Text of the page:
A rat’s tale

Through the academic lab..

My initial expectations of the Microbiology and Immunology (MBIM) major at UBC were rife with laboratory-based research courses. And before long, I was well on my way to finally becoming a lab rat. Ascertaining that I was going to spend half of my degree doing chemistry and biology laboratory courses was particularly dispiriting.

BIOL 140 – Studying the behavior of p.vulgaris

Over the course of these first two years, I did CHEM 121, CHEM 123 and CHEM 235 which were mostly focused on inorganic and organic chemistry techniques. I also did BIOL 140 which was a change from the chemistry scenery but still far from my expectations. However, I learnt to appreciate these courses more because they brought life to classroom concepts in my chemistry courses at the time. My craving for research in MBIM was far from quenched at the time, but they provided a valuable foundation for my courses. Reflections on my experiences in BIOL 140 can be found in my other blog.

My promotion to third year standing in the 2016/2017 winter session cleared my path to laboratory learning in microbiology and immunology. MICB 322 and MICB 323 offered me academic laboratory experience through the MBIM program. Through MICB 322 (winter term 1), I was introduced to fundamental microbiology techniques like: inoculation of agar broth and plates, gram staining, isolation and identification of bacterial species, biochemical testing, API testing, antibiotic sensitivity testing, and general dilutions.

MICB 322 – Staphylococci growing on agar plates.

Interweaved with these were molecular techniques like: protein quantification, spectrophotometry, DNA extraction, Genomic DNA digests and transformation, Polymerase Chain Reaction (PCR), running agarose gels, DNA sequencing and using BLAST for identification of genes. More importantly, I isolated and identified a staphylococcus species from my skin using various biochemical tests, antibiotic sensitivity tests and PCR. This project was written up in the Journal of bacteriology format (without a methods section), and will always serve as my first laboratory-based project/study. In addition to learning more about my own microbiota, this project is something I can always use as a reference point as I aim to improve my writing in the future.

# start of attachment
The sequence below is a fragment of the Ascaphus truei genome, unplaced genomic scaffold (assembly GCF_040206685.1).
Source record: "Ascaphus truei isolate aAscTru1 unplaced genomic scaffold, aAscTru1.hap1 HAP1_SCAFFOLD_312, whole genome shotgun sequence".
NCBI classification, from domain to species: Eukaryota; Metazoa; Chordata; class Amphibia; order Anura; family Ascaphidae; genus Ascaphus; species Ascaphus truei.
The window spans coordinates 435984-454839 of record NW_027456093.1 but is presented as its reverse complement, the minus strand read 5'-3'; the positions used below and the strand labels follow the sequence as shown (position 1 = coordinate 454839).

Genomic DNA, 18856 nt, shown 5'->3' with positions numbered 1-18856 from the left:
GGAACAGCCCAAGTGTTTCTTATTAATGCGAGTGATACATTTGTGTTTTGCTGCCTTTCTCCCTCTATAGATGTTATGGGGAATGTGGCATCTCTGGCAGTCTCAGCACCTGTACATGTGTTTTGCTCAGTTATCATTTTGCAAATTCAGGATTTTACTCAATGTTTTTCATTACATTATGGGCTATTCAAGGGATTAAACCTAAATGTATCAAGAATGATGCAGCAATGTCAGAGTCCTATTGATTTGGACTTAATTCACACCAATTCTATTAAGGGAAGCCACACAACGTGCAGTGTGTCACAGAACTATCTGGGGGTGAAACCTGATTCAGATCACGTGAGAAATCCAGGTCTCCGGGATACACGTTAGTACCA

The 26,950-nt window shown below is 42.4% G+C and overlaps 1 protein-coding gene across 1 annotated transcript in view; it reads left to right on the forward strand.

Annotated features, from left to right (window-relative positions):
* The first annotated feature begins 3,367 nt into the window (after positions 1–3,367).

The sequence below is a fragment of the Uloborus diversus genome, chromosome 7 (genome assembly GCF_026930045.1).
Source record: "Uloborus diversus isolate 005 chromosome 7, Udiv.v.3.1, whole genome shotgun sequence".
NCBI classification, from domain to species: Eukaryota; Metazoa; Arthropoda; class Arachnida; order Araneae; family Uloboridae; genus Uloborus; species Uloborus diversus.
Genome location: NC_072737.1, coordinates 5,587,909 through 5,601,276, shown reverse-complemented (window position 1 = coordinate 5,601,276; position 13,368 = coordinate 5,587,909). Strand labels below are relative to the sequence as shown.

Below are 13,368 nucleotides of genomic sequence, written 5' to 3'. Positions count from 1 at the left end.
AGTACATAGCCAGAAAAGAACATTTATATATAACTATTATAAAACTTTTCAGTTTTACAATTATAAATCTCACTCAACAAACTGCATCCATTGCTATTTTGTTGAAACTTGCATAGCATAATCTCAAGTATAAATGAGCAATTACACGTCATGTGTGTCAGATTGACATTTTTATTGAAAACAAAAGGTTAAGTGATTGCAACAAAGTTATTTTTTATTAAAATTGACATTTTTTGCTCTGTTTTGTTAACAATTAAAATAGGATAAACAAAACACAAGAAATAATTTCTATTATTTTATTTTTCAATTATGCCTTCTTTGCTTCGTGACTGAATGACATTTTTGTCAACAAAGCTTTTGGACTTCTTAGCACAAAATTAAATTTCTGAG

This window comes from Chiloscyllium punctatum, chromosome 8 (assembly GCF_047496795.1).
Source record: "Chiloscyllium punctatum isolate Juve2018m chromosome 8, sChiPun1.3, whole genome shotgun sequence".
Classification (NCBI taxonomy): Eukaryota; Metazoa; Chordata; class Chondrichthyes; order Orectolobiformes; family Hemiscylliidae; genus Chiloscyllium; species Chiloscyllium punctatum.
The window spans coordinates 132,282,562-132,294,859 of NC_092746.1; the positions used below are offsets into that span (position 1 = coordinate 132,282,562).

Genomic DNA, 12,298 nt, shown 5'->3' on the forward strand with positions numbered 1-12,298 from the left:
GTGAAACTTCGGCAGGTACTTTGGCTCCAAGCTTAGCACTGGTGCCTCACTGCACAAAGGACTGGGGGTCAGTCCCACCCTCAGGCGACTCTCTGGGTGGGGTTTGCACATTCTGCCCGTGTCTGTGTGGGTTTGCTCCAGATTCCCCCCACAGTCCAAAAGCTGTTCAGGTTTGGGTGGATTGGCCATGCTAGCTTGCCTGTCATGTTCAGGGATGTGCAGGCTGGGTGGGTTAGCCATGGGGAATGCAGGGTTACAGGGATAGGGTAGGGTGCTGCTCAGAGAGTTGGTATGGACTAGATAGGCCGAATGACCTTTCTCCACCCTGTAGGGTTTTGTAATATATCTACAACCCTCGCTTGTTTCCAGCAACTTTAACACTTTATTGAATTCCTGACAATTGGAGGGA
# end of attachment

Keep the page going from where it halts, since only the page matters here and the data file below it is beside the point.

I proceeded to MICB 323 (winter term 2) which in addition to providing a host of learning experiences, turned out to be more academically challenging. MICB 323 was more heavily focussed on molecular biology and virology. I honed some of the aforementioned skills, and was introduced to: eukaryotic cell culture, protein expression systems, ELISAs and western blots for protein quantification and identification, viral infection and cultures, RT qPCR, and theories underlying flow cytometry. Doing this course exposed to me some of my crucial strengths and weaknesses. The more challenging parts during this course were preliminary calculations which dominated the quizzes and exams, but my performance was exalted by the written assignments. This ascertained confidence in my ability to write and present my research, and highlighted the need to improve how quickly I grasped calculations for experimental set up.

In the 2017/2018 academic year, I will be doing MICB 401 and directed studies (MICB448). This promises more independence in laboratory research but I look forward to exploring my research interests and expanding my abilities in and out of the lab. I will update this blog to include my reflections for this course.

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